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The Blue & Gray Press | July 18, 2019

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Ultimate Frisbee clubs prove the sport is more than a study break


For most college students, Frisbee is a pastime used to get away from the daily grind of homework and studying. The activity is a trademark on any college campus, where students of all talent levels can be seen congregating on lawns while simply tossing a plastic disk through the air. It is a great way to relax before an exam and connect with your friends while also making new ones.
However, to a select group of individuals at the University of Mary Washington, Frisbee is much more than just a pastime.
The men’s and women’s Ultimate Frisbee teams at UMW are made up of a dedicated group of students who take the game of Frisbee to the next level and compete against other schools in tournaments all year long.
“Throughout the year, we prepare for the sectional tournament in Virginia of the USA Ultimate DIII league for a chance to make it to regionals and then compete in the national tournament in Colorado,” said freshman Zach Norrbom.
The club Frisbee teams hold scheduled practices in the evenings on the UMW recreational turf field for multiple hours a day. The men’s team is a self-organized group who coach themselves and elect three captains every year while the women’s team is headed by their coach, Kneil Place.
Place is a UVA grad who lives in Fredericksburg and volunteers to coach the women’s team at UMW. The men’s team is captained by sophomore Sean Fredericks, junior Matt Babineau and senior Kyle Khalifa.
The teams compete in tournaments during both the fall and spring seasons against schools from all over the east coast. The fall season was relatively short this year for UMW, as they only competed in two tournaments. In the spring, the team prepared for the post-season tournaments, which start with sectionals and are followed by regionals and nationals. Unfortunately for UMW, the women’s team failed to qualify for nationals while the men’s team did not make it past sectionals.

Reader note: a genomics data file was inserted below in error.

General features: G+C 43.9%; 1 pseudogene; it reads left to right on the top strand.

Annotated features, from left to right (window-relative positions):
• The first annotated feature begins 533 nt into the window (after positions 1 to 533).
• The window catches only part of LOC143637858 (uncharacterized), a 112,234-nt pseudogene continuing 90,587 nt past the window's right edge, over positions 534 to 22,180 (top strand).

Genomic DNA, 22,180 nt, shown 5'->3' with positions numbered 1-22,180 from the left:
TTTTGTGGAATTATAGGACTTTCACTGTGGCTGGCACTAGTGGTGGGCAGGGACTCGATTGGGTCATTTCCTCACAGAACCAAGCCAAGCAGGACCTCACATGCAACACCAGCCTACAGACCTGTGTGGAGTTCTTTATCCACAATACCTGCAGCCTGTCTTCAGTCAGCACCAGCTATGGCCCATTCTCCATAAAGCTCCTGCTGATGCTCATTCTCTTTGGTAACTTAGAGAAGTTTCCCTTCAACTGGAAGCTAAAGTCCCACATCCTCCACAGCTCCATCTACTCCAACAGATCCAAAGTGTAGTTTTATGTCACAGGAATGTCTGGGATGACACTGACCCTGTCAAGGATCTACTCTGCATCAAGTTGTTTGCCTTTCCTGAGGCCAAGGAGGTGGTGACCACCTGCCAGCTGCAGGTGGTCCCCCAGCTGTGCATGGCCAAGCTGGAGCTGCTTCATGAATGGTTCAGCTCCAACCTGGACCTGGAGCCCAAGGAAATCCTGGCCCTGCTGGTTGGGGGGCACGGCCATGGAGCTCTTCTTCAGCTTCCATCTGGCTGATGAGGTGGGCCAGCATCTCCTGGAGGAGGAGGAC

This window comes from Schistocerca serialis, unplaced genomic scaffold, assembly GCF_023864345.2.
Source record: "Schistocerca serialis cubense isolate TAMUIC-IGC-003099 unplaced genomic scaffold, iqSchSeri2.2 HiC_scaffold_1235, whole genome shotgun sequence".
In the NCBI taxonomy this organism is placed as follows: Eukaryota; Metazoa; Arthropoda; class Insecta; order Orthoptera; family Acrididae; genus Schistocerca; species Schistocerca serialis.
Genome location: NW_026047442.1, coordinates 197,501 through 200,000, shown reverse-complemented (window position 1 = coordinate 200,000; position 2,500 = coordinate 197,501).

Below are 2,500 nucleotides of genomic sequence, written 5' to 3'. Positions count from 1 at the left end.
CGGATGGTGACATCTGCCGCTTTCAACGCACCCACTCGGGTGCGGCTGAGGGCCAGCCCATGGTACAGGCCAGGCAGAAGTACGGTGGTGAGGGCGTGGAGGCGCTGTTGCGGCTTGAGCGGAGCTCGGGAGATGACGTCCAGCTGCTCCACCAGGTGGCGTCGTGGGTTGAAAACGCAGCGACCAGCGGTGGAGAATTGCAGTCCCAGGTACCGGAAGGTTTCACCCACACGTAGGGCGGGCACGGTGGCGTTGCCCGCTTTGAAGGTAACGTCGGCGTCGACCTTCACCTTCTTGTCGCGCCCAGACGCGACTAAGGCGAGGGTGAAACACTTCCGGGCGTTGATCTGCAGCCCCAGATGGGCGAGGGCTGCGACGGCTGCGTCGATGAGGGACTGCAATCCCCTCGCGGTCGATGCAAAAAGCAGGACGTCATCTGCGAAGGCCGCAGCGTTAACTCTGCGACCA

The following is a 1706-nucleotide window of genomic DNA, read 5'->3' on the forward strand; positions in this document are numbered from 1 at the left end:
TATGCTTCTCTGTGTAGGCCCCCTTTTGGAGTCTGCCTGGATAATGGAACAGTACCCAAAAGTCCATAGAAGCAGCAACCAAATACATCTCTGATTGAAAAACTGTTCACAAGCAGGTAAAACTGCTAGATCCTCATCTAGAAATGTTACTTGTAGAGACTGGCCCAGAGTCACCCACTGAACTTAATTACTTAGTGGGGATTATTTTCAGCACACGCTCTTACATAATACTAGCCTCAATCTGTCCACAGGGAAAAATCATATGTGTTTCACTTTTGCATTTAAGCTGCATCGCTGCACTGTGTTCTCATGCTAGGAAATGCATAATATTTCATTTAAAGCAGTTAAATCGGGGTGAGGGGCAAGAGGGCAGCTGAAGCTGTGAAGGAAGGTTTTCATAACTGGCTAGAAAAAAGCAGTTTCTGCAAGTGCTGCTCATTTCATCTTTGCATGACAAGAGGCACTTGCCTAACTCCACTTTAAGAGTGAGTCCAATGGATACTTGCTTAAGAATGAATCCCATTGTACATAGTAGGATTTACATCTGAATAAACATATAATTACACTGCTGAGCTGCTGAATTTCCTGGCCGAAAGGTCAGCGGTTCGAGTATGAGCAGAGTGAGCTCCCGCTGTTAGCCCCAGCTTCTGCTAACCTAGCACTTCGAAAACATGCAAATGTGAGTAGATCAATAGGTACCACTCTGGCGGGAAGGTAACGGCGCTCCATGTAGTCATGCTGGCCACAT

This year’s sectional tournament took place at Saint Mary’s College (Md.) on the weekend of April 12. On Saturday, the games came in rapid succession, as they played four games, two hours each, between 8 a.m. and 4 p.m.  and three on Sunday against the likes of Navy, Richmond, Goucher, Catholic, Saint Mary’s and Roanoke, who failed to show up. The men went 3-4 overall for the tournament
“We’re trying to transfer from the old Frisbee team mentality where we didn’t really try that hard and mainly focused on the social aspect of playing Frisbee,” said Norrbom.
Ultimate Frisbee is one of the most popular and rapidly growing sports in America. Nearly every college in the country sponsors an Ultimate Frisbee team. According to USA Ultimate, the sports’ governing body, college Ultimate Frisbee memberships increased from 9,951 in 2004 to 16,058 in 2011. The sport is played in more than 42 countries worldwide.
The UMW women’s team is known for being a very successful program in the past while also being a tight knit group of friends who participate in group activities on and off of the field. Although the women’s team did not make it to nationals this year, as they have done many times in the past, they still enjoyed a very successful season.
The men’s team has not experienced as much success in the past as the women’s team, but they still share an element of camaraderie that cannot be overlooked.
“We had a team meeting after sectionals where we named one good thing and one bad thing about the season, and a lot of people said team bonding was their favorite part,” said Norrbom.
There is no experience necessary to be a part of the ultimate Frisbee teams at UMW, and the teams encourage those who do not currently participate in a varsity sport and are looking for a competitive atmosphere to consider joining.
“If anybody who didn’t play varsity sports just came out and played Frisbee we could get two teams going for exhibition games instead of just the one team we have now. That would be huge and we could start something new,” said Norrbom.
While many people play Frisbee with their dog in the park or with their friends during a study break, to many others it is much, much more.


  1. Kristen Kaweck

    I love when I can find some new news on the game of ultimate. I was excited to begin to read something freshly published about the game,but as a competitive club player out of college, this article just seems ill-equipped and could really use some more material.

    This is the second year ultimate has gone professional, and the AUDL even has a contract with ESPN3 for tv viewing and broadcasting. Competitive ultimate frisbee has been around since 1967 and has made tremendous strides towards legitimacy in the past several years. It is the fastest growing sport in the nation. It’s 2014 and ultimate frisbee should not be compared to playing with their dog in the park anymore. These college players you speak of are athletes that work their tush off to try and score their school a title while pursuing an education and getting $0 for it.

    Those players deserve more than a mere shout-out.